NEW YORK (AP) -- Instead of saving the Knicks, Jeremy Lin got to save his energy. Lin played only 26 minutes Wednesday night, 10 fewer than in any game since joining the rotation. With the Knicks blowing out the Sacramento Kings, he checked out for good in the third quarter, grabbing a spot on the bench next to Carmelo Anthony and sharing a laugh with the injured All-Star. "We were just having fun and kind of talking about how we're both excited for when he comes back," Lin said. Hey Melo, no need to rush. Lin and the Knicks just keep on winning. Lin put aside his record-setting scoring to hand out a career-best 13 assists, and New York got back to .500 with its seventh straight victory, 100-85 on Wednesday night. Lin added 10 points, focusing more on his role as a distributor while others torched the Kings for 51 percent shooting. Landry Fields had 15 points and 10 rebounds, while Bill Walker and Steve Novak each chipped in 14 points as the Knicks put seven players in double figures for the first time since April 5, 2009, at Toronto. "As a point guard, my field goal attempts have been really high and I don't think that's necessarily good," Lin said. "I think it's more of my job to distribute and get people in rhythm." Lin scored 136 points in his first five starts, most by any NBA player since the NBA merged with the ABA in 1976. His 3-pointer with 0.5 seconds left Tuesday allowed the Knicks to pull out a 90-87 victory in a game they trailed nearly the whole way. The Knicks (15-15) led this one almost throughout, evening their record for the first time since they were 6-6 after a loss to Oklahoma City on Jan. 14. They host hapless New Orleans on Friday, hoping Anthony will return from a strained right groin. "We wanted to be aggressive, make it hard for (Lin), but he still ran the team and got assists," Sacramento's Tyreke Evans said. "They made shots. It seemed like they were making everything tonight." Evans scored 19 points for the Kings, who had won four in a row in New York. DeMarcus Cousins added 15 but shot only 7 of 18 and grabbed just four rebounds. Already the NBA's biggest story, Linsanity had peaked about 24 hours earlier with the former Harvard guard's winner in Toronto. The shot was replayed on the overhead video board at the Garden, triggering a huge ovation as if it had just happened live. But Lin, the reigning Eastern Conference player of the week, would have few other scoring highlights, taking only six shots. Fans, quite a few wearing Lin's jerseys or holding masks of his face, loved it anyway. They chanted "MVP! MVP!" as he was interviewed on the court after the game and held up signs such as "Lin Your Face," "Linderella," and -- of course -- "Marry Me Jeremy." "It's crazy. Thank you for the energy as always," he said to the crowd. Then he was peppered with an array of questions usually reserved for superstars, from his thoughts about President Barack Obama watching him, to whether it was time to get a new haircut. But for Lin, the only focus is basketball. "I knew him before he was Linmania. He's still the same humble guy," Kings coach Keith Smart said. "The guy has not changed a bit, which is real special for a young man." Lin played last season in Golden State for Smart, who praised Lin's work ethic and attitude, but never imagined "the perfect storm" that would lead to these results. "It's good Monday morning quarterbacks are here now, but no one could have predicted this guy being this big in this place here," Smart said before the game. Lin opened the game with a three-point play, giving him nine straight points dating to late Tuesday, but passed more than shot as the Knicks scored easily in the first half. Lin beat the defense with penetration and dishes to shooters, or by throwing lob passes over the top. The Knicks led 25-17 after one quarter, then blew it open late in the second. Novak converted a four-point play, Lin hooked up with Fields for an alley-oop dunk, then made a free throw to cap a run of seven straight points and make it an 18-point game. The Knicks closed the scoring when Lin drove and threw a wraparound pass to Tyson Chandler for a dunk with 1.7 seconds left, extending it to 54-36. "I just thought we played really exceptionally well the first quarter," Knicks coach Mike D'Antoni said. "Just the ball was moving, every time we drew up a play they ran it perfectly. Every time I think there was an opportunity to make a great pass, they did it." Lin had six points and nine assists in the first half. He found Fields for a layup that made it a 25-point game early in the third, and the Knicks coasted from there. Notes: Kings rookie guard Isaiah Thomas was booed when his name was announced after checking in late in the first quarter. The names are pronounced the same, but he's not related to former Knicks coach and president Isiah Thomas. "I knew it was going to happen here," Thomas said. "I was expecting something. Spike Lee told me next time you come to New York, you better change your name." ... The Knicks last won seven in a row near the end of last season. ... Former vice president Al Gore and ex-heavyweight champion Mike Tyson were at the game.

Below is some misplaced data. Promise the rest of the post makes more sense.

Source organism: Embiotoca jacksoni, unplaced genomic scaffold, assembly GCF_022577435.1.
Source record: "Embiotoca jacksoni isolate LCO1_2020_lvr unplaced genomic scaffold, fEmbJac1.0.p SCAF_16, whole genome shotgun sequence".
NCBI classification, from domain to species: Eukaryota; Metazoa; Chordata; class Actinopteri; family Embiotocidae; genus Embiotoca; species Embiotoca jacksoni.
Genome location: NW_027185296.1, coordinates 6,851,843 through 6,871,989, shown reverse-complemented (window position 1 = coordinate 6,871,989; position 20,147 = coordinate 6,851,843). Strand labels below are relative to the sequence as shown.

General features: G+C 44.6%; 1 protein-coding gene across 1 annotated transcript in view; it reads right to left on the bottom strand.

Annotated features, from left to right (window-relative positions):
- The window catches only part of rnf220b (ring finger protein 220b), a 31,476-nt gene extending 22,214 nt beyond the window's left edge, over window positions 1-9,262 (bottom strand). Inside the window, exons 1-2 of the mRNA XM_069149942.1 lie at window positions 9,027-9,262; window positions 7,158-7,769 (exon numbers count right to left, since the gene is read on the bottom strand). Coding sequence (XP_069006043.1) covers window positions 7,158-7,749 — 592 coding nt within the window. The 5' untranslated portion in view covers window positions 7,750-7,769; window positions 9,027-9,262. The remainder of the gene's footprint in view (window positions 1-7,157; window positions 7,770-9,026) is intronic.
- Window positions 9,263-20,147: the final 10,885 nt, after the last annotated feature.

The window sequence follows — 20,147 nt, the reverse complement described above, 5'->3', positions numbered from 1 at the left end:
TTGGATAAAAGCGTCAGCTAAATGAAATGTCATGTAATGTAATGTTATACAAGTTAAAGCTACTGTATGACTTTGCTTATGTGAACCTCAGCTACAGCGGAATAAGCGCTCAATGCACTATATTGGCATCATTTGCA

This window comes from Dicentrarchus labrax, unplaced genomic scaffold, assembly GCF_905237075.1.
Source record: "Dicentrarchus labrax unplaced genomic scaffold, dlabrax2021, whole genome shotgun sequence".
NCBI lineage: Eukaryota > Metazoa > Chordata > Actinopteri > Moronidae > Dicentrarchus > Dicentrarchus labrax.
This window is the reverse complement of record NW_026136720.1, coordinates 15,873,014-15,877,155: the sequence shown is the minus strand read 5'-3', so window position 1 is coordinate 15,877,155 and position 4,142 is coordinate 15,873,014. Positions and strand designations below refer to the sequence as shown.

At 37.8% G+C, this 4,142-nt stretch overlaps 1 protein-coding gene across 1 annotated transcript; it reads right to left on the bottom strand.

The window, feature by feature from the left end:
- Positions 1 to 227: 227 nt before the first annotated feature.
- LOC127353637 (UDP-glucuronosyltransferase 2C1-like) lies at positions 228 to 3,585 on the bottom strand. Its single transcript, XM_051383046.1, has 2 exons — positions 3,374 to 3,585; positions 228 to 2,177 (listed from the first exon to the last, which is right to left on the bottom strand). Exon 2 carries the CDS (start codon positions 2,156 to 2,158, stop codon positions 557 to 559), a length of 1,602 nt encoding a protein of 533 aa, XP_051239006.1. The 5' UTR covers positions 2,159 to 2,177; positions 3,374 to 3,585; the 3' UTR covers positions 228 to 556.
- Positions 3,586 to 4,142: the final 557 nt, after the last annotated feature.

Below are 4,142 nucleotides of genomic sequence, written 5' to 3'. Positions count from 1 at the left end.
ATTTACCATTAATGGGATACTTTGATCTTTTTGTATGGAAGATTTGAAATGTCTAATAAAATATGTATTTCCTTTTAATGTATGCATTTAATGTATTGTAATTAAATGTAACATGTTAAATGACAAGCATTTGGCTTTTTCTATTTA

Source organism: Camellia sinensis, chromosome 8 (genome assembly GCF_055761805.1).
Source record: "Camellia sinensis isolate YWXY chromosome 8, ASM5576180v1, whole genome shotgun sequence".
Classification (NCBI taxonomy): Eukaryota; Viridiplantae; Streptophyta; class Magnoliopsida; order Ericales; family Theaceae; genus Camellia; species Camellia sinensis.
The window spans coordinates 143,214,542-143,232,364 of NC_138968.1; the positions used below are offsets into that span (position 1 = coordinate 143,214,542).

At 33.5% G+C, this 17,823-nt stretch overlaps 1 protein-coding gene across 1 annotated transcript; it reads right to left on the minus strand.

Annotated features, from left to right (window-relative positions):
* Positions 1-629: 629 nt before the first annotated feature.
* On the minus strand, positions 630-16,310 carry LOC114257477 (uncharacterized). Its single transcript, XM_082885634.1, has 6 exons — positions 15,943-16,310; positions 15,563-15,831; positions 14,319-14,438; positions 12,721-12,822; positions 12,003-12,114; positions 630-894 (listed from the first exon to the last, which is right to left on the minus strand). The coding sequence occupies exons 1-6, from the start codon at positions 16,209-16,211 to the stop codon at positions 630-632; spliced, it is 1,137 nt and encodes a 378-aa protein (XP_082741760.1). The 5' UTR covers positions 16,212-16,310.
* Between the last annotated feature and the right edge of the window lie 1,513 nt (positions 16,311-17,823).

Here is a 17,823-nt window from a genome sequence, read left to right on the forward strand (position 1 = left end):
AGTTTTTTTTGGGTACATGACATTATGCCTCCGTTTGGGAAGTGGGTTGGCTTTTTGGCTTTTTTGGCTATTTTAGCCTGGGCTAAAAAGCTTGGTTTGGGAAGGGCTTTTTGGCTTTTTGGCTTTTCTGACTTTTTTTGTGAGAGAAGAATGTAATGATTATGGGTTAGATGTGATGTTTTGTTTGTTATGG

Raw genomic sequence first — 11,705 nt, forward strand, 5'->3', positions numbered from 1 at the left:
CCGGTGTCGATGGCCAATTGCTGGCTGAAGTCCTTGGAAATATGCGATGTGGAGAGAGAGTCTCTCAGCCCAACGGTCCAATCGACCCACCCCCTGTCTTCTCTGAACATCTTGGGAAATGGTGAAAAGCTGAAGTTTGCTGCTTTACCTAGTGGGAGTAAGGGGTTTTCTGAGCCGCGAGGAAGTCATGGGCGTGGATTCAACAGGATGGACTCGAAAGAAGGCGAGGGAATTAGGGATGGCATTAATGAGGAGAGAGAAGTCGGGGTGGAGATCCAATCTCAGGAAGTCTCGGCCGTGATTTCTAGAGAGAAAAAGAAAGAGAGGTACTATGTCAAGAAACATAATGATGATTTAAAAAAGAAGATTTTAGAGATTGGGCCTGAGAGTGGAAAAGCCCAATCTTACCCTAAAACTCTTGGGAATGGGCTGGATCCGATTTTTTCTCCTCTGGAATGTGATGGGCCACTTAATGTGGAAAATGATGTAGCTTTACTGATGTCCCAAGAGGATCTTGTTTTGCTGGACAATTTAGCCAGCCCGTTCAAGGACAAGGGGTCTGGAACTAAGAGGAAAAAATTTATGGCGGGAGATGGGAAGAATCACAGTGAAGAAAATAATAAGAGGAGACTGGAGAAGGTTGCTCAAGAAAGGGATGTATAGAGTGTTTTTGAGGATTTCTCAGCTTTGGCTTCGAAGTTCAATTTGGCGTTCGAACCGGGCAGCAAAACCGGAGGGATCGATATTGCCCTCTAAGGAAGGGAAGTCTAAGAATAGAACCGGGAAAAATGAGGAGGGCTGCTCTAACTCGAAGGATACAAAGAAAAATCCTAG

Giants lineup: Panik leading off in series opener vs Cubs